A man who was haunted by a ghost…
A documentary of astounding depth and articulation, Jeanie Finlay’s work tells the untold story of Jimmy ‘Orion’ Ellis, a masked rock ‘n’ roll singer who became the victim of someone else’s fame. It all began when Finlay bought a £1 record 12 years ago and, in her words, this film is ‘what happened when I looked under the mask.’
Jimmy Ellis, a talented musician who had a voice remarkably similar to Elvis’s southern drawl, was struggling to make his talent shown with the identity ‘Jimmy Ellis’ when an unlikely opportunity knocked on his door. In the wake of Elvis’s death in 1977, Shelby Singleton, the then-tyrant of Sun Record label, encouraged Jimmy Ellis to assume a new masked identity. The masked-man-who-sounded-like-the-King was embraced by the fans of Elvis, soon became the ghost-like reincarnation of their idol at the epicentre of their grief.
This is where the root of the tragedy that surrounds the life of Jimmy ‘Orion’ Ellis stems: his identity was never chosen by himself but by those surrounding him. Be it the masked-man for Shelby Singleton, the Elvis-is-alive man for the King’s mourners, or even Jimmy Ellis, the name given to him by his foster parents, it is apparent that he was a man who had spent his life being told who he was. Adopting the name ‘Orion’ from Gail Brewer Giorgio’s 1978 novel and the fictional birthplace of ‘Ribbonsville,’ it seems that the identities enforced upon him displaced completely the ‘real’ Jimmy Ellis. As the film comments, the pressures of the music world are rooted in the industry’s emotion: in order to succeed, musicians have to project the created image their audience wants to see and communicate the emotions they want to feel. Finlay’s documentary is an attempt to recover what the music industry took from Jimmy, to return to him his true identity and introduce the real man behind the mask to the world.
*Spoiler warning for the passages below*
There are immense difficulties with documentaries that are constructed upon archival retrospect, yet these are obstacles that Finlay undoubtedly overcomes, and eventually triumphs over. Instead of trying to reconcile omissions, Finlay incorporates the absences and holes that exist in the life of Jimmy Ellis into the overarching narrative. The film itself, whilst being incredibly realistic, inevitably touches upon sensitive issues and different wild guesses, all of which Finlay handled with upmost professionalism and wit.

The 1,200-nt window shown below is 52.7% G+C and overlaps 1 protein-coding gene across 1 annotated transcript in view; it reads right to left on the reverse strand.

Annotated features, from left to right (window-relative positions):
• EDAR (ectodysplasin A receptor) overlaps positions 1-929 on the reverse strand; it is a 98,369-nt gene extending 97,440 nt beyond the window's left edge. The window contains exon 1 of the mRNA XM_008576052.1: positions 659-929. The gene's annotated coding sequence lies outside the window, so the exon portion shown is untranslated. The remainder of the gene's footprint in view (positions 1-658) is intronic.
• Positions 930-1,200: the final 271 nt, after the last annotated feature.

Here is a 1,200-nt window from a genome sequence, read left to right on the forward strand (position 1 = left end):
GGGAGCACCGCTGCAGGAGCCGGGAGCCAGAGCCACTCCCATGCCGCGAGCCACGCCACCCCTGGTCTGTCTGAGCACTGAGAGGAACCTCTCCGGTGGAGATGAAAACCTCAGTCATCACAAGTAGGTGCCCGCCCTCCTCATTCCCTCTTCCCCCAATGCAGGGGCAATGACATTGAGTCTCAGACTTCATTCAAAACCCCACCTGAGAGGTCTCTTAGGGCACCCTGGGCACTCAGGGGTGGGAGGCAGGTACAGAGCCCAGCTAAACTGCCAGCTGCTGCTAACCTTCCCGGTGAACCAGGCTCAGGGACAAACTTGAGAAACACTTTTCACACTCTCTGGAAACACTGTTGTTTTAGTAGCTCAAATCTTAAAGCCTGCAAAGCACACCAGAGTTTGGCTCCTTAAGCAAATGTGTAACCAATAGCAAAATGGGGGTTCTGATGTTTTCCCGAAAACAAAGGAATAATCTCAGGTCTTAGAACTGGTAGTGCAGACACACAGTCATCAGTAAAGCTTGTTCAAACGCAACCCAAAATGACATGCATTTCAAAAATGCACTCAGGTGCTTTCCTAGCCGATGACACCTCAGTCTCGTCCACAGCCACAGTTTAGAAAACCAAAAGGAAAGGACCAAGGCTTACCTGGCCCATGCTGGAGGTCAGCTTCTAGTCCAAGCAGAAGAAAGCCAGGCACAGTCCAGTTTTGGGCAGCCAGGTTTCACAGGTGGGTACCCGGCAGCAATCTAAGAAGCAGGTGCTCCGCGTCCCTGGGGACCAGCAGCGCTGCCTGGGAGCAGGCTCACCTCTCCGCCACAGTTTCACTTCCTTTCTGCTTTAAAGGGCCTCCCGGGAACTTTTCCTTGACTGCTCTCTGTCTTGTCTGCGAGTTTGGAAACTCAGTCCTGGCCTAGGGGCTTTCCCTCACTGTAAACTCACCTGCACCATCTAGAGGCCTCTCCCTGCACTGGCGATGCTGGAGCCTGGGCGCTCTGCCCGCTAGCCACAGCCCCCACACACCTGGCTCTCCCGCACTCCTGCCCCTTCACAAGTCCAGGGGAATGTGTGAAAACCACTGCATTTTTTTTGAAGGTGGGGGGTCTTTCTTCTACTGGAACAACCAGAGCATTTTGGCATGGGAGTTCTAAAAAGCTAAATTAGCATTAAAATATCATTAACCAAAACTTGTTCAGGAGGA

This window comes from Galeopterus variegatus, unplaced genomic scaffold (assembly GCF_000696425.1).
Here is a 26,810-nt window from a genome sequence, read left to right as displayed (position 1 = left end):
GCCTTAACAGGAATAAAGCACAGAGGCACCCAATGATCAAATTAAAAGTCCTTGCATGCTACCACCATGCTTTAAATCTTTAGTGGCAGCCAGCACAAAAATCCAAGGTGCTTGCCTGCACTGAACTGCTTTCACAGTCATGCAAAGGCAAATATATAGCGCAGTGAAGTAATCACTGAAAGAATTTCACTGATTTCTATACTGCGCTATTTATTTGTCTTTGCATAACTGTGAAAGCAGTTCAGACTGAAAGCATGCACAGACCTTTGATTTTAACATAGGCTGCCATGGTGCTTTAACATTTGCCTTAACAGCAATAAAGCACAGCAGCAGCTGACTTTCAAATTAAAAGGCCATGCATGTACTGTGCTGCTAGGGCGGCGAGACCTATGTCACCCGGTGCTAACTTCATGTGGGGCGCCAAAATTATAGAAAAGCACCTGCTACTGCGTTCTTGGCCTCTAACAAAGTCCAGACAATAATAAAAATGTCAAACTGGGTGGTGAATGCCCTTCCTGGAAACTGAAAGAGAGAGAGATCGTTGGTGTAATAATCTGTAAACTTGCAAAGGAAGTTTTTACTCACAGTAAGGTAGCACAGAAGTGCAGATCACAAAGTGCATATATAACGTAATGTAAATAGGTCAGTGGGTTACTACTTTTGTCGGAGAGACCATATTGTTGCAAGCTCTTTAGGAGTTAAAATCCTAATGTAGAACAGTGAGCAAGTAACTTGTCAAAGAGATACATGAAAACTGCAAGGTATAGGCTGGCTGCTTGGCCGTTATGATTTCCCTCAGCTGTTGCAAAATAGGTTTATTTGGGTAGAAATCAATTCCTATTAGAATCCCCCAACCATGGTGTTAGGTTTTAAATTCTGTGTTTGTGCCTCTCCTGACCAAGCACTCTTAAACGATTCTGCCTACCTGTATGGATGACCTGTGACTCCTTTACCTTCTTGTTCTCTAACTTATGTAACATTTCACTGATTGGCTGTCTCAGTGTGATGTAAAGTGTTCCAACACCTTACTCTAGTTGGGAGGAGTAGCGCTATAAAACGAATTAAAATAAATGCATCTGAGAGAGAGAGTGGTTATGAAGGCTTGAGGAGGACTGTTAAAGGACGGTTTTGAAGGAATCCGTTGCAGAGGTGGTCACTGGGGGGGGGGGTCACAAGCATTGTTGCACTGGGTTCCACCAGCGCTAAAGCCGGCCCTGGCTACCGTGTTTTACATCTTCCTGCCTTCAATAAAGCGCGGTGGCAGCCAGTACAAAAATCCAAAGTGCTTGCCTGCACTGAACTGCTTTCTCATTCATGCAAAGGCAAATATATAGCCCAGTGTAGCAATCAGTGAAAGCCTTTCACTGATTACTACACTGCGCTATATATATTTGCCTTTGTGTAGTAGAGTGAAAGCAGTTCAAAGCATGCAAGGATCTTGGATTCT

It is Finlay’s combined ability to anticipate the viewer’s needs in the documentary, and reconcile the moments of emotive tensions in Jimmy’s life that makes the film an immensely moving experience
The fundamental absent presence in the documentary is Jimmy Ellis himself, who died in 1998. Notably, Finlay does not assume to fill the void of Jimmy in the telling of his own life-story, but acknowledges her own limitation as a documentarian building up from fragments left from his life. The documentary rests on Finlay’s ability to mediate the tensions that exist within these fragments. She objectively balances the film on the material available to her – photographs, home videos, and interview sessions. She satiates the viewer’s need for respite along the journey of Jimmy’s life by interspersing the narrative with moments of haunting, reflective cinematography of the American South, and successfully shifts the soundtrack between the dynamic moments of success and the intimate moments of hardship in Jimmy’s career. Furthermore, she fulfils the role of silent, rational documentarian whilst also successfully anticipating when, as viewers, we require her to be the mouthpiece for the questions that arise. It is Finlay’s combined ability to anticipate the viewer’s needs in the documentary, and reconcile the moments of emotive tensions in Jimmy’s life that makes the film an immensely moving experience.
Finlay does not attempt, like Shelby Singleton, to bring rock ‘n’ roll singers back from the dead. Instead, she strives to tell the untold story of the vibrant life of Jimmy ‘Orion’ Ellis. Orion: the Man Who Would Be King is indisputably a story of sadness. Yet we also witness a returning of identity to the man who exists in that sadness – a man, it seems, of distinctive dimensions finally released from the shackles of his mask.